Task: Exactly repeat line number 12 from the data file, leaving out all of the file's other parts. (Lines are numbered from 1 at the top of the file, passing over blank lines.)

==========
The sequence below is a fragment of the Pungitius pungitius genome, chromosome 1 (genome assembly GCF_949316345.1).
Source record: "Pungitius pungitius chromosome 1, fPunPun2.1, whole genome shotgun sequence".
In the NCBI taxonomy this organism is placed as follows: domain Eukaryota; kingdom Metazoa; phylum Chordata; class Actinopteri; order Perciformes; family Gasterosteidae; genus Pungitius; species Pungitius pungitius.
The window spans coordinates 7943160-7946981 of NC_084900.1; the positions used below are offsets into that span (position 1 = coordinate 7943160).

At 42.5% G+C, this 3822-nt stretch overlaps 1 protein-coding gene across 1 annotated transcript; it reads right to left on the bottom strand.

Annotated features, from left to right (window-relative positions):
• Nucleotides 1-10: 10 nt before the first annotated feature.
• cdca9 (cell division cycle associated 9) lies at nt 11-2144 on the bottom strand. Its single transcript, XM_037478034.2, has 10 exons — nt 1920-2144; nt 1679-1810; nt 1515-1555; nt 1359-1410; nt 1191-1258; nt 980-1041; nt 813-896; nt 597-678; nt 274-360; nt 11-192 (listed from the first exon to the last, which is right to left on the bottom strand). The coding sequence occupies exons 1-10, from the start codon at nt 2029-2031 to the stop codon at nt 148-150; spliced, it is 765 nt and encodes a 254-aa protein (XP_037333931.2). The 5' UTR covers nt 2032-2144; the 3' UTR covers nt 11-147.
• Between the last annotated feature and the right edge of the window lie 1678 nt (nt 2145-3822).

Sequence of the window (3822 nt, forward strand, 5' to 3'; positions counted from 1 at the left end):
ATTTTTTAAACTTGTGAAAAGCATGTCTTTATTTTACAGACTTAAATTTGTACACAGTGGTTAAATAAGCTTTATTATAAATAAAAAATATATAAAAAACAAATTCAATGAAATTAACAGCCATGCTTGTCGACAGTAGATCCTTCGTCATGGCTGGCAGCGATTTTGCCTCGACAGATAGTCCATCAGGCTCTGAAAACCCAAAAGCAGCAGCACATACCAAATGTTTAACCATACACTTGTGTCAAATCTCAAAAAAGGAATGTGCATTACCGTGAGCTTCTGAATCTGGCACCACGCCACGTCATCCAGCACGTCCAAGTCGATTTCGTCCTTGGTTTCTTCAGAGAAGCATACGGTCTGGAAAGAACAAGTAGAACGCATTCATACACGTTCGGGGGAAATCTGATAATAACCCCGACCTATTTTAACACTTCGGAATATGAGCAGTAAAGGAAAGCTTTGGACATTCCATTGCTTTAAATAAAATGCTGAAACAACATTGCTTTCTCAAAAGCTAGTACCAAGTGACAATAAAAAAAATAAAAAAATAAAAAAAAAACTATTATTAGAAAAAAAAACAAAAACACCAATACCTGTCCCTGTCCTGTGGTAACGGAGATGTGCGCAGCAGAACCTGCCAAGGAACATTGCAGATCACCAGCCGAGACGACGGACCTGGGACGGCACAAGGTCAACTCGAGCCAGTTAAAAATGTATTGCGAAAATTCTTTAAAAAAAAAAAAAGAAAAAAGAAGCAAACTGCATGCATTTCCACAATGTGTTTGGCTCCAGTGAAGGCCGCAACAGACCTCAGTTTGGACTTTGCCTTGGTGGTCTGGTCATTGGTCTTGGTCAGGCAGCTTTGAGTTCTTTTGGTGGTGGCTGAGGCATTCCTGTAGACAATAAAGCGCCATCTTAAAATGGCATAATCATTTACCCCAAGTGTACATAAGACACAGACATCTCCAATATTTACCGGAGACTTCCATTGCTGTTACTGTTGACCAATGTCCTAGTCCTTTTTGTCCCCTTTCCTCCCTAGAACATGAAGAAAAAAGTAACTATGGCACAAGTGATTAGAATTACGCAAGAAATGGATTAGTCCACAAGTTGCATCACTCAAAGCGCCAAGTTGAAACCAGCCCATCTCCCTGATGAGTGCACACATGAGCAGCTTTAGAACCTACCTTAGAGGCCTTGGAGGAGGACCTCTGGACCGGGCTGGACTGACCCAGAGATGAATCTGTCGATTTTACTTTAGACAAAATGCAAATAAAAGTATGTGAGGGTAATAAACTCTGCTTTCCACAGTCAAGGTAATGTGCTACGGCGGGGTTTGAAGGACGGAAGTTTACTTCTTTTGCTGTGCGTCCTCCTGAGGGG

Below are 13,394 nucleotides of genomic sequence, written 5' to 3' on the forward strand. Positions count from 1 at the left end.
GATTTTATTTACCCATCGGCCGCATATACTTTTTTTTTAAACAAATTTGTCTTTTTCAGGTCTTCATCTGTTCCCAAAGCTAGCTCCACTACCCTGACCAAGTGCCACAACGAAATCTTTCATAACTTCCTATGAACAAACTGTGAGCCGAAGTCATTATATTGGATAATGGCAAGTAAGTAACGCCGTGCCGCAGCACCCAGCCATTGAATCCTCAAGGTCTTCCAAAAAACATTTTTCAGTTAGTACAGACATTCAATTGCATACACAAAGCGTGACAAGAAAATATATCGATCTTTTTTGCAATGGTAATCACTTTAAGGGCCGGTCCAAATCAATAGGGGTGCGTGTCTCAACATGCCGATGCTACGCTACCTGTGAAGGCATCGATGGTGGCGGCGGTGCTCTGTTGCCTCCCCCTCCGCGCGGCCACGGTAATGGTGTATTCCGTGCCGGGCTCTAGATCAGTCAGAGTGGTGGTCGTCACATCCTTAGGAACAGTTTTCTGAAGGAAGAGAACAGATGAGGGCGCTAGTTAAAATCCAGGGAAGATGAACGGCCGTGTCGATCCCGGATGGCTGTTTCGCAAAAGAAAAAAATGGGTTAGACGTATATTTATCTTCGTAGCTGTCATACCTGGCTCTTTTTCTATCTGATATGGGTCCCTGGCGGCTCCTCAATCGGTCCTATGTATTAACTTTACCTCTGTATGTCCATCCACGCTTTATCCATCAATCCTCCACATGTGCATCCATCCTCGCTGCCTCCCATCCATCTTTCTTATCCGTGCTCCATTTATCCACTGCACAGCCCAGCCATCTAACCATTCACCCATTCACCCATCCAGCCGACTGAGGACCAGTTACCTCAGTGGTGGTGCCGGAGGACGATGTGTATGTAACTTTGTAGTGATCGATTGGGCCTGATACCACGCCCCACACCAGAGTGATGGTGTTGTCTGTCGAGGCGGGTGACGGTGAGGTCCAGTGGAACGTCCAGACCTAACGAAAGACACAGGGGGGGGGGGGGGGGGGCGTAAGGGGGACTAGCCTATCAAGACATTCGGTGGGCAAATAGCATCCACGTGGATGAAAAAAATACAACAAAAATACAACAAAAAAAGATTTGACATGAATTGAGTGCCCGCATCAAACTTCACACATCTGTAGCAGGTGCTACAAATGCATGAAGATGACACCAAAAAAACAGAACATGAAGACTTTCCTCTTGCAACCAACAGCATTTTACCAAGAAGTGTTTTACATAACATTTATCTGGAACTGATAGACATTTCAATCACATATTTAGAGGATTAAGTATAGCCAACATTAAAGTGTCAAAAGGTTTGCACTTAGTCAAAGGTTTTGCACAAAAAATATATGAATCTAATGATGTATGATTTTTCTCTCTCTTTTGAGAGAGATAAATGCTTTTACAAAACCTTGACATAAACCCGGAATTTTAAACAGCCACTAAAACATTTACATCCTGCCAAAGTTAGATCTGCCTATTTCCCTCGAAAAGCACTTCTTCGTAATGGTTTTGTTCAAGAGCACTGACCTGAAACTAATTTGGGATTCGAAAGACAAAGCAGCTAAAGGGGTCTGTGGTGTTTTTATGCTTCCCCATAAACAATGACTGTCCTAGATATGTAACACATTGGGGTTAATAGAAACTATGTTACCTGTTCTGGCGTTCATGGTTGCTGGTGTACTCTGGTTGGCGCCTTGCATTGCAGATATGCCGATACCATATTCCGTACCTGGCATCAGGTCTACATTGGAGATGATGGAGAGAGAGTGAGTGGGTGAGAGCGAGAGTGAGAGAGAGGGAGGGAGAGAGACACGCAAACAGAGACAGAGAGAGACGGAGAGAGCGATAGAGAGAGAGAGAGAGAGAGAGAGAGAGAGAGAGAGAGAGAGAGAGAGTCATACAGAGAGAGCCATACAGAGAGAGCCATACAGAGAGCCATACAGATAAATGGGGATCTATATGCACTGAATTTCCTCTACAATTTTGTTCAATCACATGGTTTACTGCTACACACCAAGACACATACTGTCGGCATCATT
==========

Below are 13,394 nucleotides of genomic sequence, written 5' to 3' on the forward strand. Positions count from 1 at the left end.